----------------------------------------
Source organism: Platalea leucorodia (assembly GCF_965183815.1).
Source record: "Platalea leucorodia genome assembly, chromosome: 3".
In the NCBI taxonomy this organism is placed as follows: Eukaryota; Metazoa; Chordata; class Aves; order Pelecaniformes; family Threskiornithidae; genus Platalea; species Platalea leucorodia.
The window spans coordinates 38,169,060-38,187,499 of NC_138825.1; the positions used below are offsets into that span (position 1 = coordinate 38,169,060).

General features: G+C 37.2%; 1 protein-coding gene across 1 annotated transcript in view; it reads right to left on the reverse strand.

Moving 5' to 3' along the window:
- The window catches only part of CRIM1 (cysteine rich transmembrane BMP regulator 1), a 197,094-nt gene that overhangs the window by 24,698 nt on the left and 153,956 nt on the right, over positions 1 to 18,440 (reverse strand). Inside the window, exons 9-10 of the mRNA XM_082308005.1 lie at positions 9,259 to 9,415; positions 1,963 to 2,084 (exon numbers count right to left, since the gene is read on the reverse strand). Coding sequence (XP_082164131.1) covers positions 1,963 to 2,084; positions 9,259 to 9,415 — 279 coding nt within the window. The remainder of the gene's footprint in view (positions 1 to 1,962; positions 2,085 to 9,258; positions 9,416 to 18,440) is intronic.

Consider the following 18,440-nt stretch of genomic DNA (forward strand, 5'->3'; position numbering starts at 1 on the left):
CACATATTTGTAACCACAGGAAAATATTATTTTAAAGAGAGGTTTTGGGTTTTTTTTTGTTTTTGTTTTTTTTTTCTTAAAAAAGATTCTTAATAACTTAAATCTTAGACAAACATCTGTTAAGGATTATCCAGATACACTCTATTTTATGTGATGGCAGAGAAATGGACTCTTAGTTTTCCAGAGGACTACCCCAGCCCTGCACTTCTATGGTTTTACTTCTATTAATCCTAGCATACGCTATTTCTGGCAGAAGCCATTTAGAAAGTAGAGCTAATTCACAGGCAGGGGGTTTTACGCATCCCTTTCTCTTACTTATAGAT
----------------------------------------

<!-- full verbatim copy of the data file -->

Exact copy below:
Source organism: Platalea leucorodia (assembly GCF_965183815.1).
Source record: "Platalea leucorodia genome assembly, chromosome: 3".
In the NCBI taxonomy this organism is placed as follows: Eukaryota; Metazoa; Chordata; class Aves; order Pelecaniformes; family Threskiornithidae; genus Platalea; species Platalea leucorodia.
The window spans coordinates 38,169,060-38,187,499 of NC_138825.1; the positions used below are offsets into that span (position 1 = coordinate 38,169,060).

General features: G+C 37.2%; 1 protein-coding gene across 1 annotated transcript in view; it reads right to left on the reverse strand.

Moving 5' to 3' along the window:
- The window catches only part of CRIM1 (cysteine rich transmembrane BMP regulator 1), a 197,094-nt gene that overhangs the window by 24,698 nt on the left and 153,956 nt on the right, over positions 1 to 18,440 (reverse strand). Inside the window, exons 9-10 of the mRNA XM_082308005.1 lie at positions 9,259 to 9,415; positions 1,963 to 2,084 (exon numbers count right to left, since the gene is read on the reverse strand). Coding sequence (XP_082164131.1) covers positions 1,963 to 2,084; positions 9,259 to 9,415 — 279 coding nt within the window. The remainder of the gene's footprint in view (positions 1 to 1,962; positions 2,085 to 9,258; positions 9,416 to 18,440) is intronic.

Consider the following 18,440-nt stretch of genomic DNA (forward strand, 5'->3'; position numbering starts at 1 on the left):
CACATATTTGTAACCACAGGAAAATATTATTTTAAAGAGAGGTTTTGGGTTTTTTTTTGTTTTTGTTTTTTTTTTCTTAAAAAAGATTCTTAATAACTTAAATCTTAGACAAACATCTGTTAAGGATTATCCAGATACACTCTATTTTATGTGATGGCAGAGAAATGGACTCTTAGTTTTCCAGAGGACTACCCCAGCCCTGCACTTCTATGGTTTTACTTCTATTAATCCTAGCATACGCTATTTCTGGCAGAAGCCATTTAGAAAGTAGAGCTAATTCACAGGCAGGGGGTTTTACGCATCCCTTTCTCTTACTTATAGAT